Recently, Jacob Hochard '11 and Svetoslav Semov '11 presented their ongoing economics Honors research at the 37th Eastern Economic Association (EEA) Annual Conference in New York, NY.
Jacob Hochard '11: "I presented the paper titled "The effect of electricity transmission grid access on domestic electricity prices: An empirical analysis of selected European nations". I began working on this paper last summer as a research assistant to Prof. Rimvydas Baltaduonis. Since then, the paper evolved into my undergraduate Honors Thesis, which I will be defending in late April, 2011. The findings of this paper are that the transmission grid interconnectedness across Europe remains fragmented and that consumers are facing increased electricity prices resulting from nations' restricted access to this common infrastructure. The conference was a great culminating opportunity to present this work and also to receive external feedback on my research before my Honors Thesis defense. The EEA event also provided an avenue for undergraduate researchers from a wide range of liberal arts colleges and local universities to showcase their knowledge and understanding of economics topics and their aptitude to apply that knowledge. In this respect, I gained confidence in the training that the Economics Department at Gettysburg College has provided me with and in my own capabilities as an aspiring economist."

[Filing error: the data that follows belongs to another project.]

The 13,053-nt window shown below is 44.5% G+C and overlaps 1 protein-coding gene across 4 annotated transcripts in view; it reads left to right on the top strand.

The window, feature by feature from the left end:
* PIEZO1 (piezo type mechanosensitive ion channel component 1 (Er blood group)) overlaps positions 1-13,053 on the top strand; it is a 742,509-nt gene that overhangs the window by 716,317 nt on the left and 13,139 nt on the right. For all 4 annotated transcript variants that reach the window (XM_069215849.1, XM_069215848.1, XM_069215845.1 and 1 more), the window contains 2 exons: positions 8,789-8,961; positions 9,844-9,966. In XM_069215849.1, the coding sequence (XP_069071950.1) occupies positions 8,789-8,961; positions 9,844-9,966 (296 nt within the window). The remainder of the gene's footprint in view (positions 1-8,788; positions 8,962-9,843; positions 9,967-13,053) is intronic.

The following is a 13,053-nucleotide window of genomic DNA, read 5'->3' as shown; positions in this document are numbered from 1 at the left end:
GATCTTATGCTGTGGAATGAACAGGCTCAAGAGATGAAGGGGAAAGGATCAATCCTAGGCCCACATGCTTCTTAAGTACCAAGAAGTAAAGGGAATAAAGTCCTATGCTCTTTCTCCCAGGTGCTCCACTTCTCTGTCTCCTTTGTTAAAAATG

Svetoslav Semov '11: "Jake and I participated in Undergraduate Student Research sessions sponsored by Issues in Political Economy. I presented the paper that I am writing for my Honors Thesis: "Monetary and Fiscal Policies in Financial Crises". This was a great practice for the actual presentation of my Honors Thesis at the end of the spring semester. Also, it was interesting to see what students at other colleges and universities were working on. Finally, we saw paper presentations of the actual EEA members. For example, I attended a couple of talks on financial crises. During one of them, I heard for the first time of Michal Kalecki, a Polish economist, who is considered to have had much of the same ideas stated in the General Theory of Keynes prior to Keynes himself. But those were published in Polish and French and therefore, they went unrecognized. I also saw a talk by a Canadian professor, who claimed to have "invented" quantitative easing in the modern era - after Keynes."